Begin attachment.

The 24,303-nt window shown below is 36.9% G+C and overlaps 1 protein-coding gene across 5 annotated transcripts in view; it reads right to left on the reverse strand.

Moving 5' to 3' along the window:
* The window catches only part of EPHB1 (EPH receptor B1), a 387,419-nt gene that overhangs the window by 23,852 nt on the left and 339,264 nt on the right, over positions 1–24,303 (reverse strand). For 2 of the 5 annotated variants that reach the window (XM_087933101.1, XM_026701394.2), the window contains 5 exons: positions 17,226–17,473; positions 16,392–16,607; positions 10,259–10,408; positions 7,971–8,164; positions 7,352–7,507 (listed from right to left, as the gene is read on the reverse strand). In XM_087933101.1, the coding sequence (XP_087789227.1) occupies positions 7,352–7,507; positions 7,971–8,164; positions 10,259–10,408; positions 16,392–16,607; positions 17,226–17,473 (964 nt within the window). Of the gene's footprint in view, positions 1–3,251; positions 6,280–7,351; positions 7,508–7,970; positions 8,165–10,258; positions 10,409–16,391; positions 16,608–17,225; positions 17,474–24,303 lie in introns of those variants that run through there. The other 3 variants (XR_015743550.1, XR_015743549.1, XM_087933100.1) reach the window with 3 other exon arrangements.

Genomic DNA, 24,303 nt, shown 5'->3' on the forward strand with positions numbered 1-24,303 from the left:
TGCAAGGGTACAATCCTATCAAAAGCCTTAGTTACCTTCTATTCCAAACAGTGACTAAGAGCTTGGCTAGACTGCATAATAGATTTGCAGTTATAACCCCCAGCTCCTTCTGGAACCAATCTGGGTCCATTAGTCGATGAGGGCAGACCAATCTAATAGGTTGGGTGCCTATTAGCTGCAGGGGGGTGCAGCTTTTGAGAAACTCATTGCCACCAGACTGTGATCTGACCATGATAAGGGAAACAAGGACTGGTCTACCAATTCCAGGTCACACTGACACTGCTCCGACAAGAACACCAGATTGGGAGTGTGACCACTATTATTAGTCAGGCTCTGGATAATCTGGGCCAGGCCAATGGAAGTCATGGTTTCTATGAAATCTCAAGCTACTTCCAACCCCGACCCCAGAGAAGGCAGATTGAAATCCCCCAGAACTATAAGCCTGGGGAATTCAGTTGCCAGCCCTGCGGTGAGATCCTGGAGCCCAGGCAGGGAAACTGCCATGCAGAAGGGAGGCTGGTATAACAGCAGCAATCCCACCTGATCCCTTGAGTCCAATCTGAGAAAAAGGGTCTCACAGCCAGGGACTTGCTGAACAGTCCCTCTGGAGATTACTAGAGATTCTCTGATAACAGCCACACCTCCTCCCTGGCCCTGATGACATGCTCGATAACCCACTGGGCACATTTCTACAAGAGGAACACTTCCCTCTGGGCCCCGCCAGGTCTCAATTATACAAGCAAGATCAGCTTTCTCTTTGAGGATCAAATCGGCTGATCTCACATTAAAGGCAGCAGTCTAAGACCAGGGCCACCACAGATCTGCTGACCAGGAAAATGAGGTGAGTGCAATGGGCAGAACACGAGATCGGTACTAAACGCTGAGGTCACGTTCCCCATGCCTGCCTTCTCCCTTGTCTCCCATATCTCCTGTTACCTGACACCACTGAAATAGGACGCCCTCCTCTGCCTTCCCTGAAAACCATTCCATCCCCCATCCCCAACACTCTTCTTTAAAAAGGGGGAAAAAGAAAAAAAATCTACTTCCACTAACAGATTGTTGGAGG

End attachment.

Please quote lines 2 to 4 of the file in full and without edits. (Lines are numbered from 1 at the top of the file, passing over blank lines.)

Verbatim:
Moving 5' to 3' along the window:
* The window catches only part of EPHB1 (EPH receptor B1), a 387,419-nt gene that overhangs the window by 23,852 nt on the left and 339,264 nt on the right, over positions 1–24,303 (reverse strand). For 2 of the 5 annotated variants that reach the window (XM_087933101.1, XM_026701394.2), the window contains 5 exons: positions 17,226–17,473; positions 16,392–16,607; positions 10,259–10,408; positions 7,971–8,164; positions 7,352–7,507 (listed from right to left, as the gene is read on the reverse strand). In XM_087933101.1, the coding sequence (XP_087789227.1) occupies positions 7,352–7,507; positions 7,971–8,164; positions 10,259–10,408; positions 16,392–16,607; positions 17,226–17,473 (964 nt within the window). Of the gene's footprint in view, positions 1–3,251; positions 6,280–7,351; positions 7,508–7,970; positions 8,165–10,258; positions 10,409–16,391; positions 16,608–17,225; positions 17,474–24,303 lie in introns of those variants that run through there. The other 3 variants (XR_015743550.1, XR_015743549.1, XM_087933100.1) reach the window with 3 other exon arrangements.

Genomic DNA, 24,303 nt, shown 5'->3' on the forward strand with positions numbered 1-24,303 from the left: